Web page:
Knowing this, I asked myself: “Why do we all, as writers—knowing what is at stake—have to perennially guard against the tendency to distance ourselves from our readers?  Aside from the fact that it’s easier to shovel out a dish of “tell”, I believe the roots travel to a deeper source. In order to directly transfer that level of alchemical intimacy from character to reader, the writer must first experience it in himself …  And the necessary degree of intimacy with the truth of one’s emotions, along with the vulnerability that entails—laying everything out bare—can be (in keeping with the season) pretty spooky. I know it is for me.

There is a nail somewhere in my paragraph that I have failed to hit directly on the head.  I know that! But, I’m going to leave it with shank bent for someone less intellectually challenged to straighten out and drive it home.

*  *  *

 As for me, I’m going to allow that paragraph to be a segue into another blog which nudged me into its presence with the intriguing title, Happy Birthday, Mom … A Remembrance.  The blog is the child of Teresa Cypher,  I use the words “nudged me” advisedly. There is something serendipitous about the fact that her blog wormed its way into my awareness shortly after I had read Peggy Bechko’s posting.

Aside from the fact that two of the readers who left comments spoke directly of the transfer of emotions (“Teresa, this post made me cry,” and, this one: “I can’t see the keyboard for my tears.”), two other comments, with one of them being answered by the blogger, plumb deeper into the mystery of emotional intimacy I’ve been struggling to describe.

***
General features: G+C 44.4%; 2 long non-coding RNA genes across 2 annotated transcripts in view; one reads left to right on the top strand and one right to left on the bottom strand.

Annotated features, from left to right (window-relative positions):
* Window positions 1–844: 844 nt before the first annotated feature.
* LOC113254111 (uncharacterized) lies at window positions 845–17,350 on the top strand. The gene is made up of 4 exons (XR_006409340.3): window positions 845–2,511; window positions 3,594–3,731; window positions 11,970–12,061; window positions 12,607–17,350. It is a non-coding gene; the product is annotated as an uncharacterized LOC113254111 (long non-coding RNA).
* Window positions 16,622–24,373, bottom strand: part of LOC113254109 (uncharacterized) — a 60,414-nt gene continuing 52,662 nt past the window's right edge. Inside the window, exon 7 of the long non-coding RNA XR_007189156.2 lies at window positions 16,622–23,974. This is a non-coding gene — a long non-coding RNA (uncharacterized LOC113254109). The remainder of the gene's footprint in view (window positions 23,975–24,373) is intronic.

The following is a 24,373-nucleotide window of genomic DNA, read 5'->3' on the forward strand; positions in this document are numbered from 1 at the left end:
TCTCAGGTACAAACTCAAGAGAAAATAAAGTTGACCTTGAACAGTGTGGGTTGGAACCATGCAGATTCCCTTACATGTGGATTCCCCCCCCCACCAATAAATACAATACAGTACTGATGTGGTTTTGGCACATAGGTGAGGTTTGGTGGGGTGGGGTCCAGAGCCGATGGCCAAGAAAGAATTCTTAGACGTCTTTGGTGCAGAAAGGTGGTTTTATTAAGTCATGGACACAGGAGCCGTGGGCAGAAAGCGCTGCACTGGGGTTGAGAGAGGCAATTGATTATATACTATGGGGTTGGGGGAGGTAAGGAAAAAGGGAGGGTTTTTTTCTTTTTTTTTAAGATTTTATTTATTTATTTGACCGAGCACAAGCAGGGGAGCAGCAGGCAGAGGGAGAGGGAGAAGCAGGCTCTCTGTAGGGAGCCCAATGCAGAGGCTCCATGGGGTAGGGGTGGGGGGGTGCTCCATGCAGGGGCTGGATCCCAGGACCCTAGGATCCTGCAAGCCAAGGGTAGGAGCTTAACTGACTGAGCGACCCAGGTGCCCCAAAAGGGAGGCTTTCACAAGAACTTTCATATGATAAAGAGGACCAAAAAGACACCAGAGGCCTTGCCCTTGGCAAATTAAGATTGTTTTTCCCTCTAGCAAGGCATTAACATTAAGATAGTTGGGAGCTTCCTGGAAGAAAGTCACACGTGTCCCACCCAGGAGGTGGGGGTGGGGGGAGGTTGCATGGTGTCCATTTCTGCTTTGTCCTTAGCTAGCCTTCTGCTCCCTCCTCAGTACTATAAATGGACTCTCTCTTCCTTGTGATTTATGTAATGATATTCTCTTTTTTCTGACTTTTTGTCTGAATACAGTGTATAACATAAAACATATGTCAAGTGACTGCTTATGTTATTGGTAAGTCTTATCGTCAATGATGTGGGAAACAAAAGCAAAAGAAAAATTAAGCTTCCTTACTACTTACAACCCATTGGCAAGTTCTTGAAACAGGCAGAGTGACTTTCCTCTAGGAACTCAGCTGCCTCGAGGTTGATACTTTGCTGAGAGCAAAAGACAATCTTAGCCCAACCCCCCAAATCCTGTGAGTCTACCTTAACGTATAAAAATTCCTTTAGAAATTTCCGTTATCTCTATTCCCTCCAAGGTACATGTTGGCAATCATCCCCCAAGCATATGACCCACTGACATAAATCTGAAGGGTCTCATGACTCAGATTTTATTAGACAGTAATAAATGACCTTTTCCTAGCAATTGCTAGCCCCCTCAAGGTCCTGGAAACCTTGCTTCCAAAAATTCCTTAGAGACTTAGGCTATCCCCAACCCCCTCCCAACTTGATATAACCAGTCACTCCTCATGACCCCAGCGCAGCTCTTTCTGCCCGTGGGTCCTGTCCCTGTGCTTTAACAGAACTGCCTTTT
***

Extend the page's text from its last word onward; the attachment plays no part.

The first one observed, “Had to be hard and heart-soothing at the same time to write that entry.”

And, the second: “A very personal post and at first it felt a little ‘intruderish’’ to comment on that.” (Emphasis mine) … to which Teresa replied, “Looking at the post now, it does appear that I was having a conversation with myself.” (Again, Emphasis mine.)

Friends, I challenge anyone to read her post without at the very least getting a lump in your throat, or if you’re an “unliberated” man, perhaps that tickly thing in the solarplexes that warns, wordlessly, “Watch it!  Watch it!  Blink, take a deep breath, think of something else.”

And, now that I think about it, perhaps that unliberated-writer-man I’m talking about is one of the people Peggy Bechko is directing her suggestions to, after all, about not distancing himself from his reader.

*  Interesting dilemma … after saying this, I decided to give it one more try posting a comment on Peggy Bechko’s blog.  You guessed it.  Now, all of paragraph one is sham!


Pssst!  You made it this far so why not pop over to the right-hand side bar and subscribe to my FREE newsletter?  Until I get other people to voluntarily rave about it, I’m gonna have to be the first one you’ll read as saying: “Jay’s newsletter’s a hoot!” and “Chock-full of writing tips, it’s information rich, while entertaining and funny!” and “You’re gonna wanna jump aboard before Jay discovers how great it truly is and starts charging a huge subscription fee!”

Take a U turn at Near Death